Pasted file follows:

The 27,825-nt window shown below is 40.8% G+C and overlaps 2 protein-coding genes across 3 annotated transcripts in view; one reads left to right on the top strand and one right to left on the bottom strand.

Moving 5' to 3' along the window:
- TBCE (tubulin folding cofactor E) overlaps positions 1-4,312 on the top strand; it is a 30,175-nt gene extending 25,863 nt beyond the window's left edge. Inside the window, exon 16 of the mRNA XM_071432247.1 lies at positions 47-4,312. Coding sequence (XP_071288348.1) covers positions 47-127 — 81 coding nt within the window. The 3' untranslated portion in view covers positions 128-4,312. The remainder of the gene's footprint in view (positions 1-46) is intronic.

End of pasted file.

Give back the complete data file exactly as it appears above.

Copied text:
The 27,825-nt window shown below is 40.8% G+C and overlaps 2 protein-coding genes across 3 annotated transcripts in view; one reads left to right on the top strand and one right to left on the bottom strand.

Moving 5' to 3' along the window:
- TBCE (tubulin folding cofactor E) overlaps positions 1-4,312 on the top strand; it is a 30,175-nt gene extending 25,863 nt beyond the window's left edge. Inside the window, exon 16 of the mRNA XM_071432247.1 lies at positions 47-4,312. Coding sequence (XP_071288348.1) covers positions 47-127 — 81 coding nt within the window. The 3' untranslated portion in view covers positions 128-4,312. The remainder of the gene's footprint in view (positions 1-46) is intronic.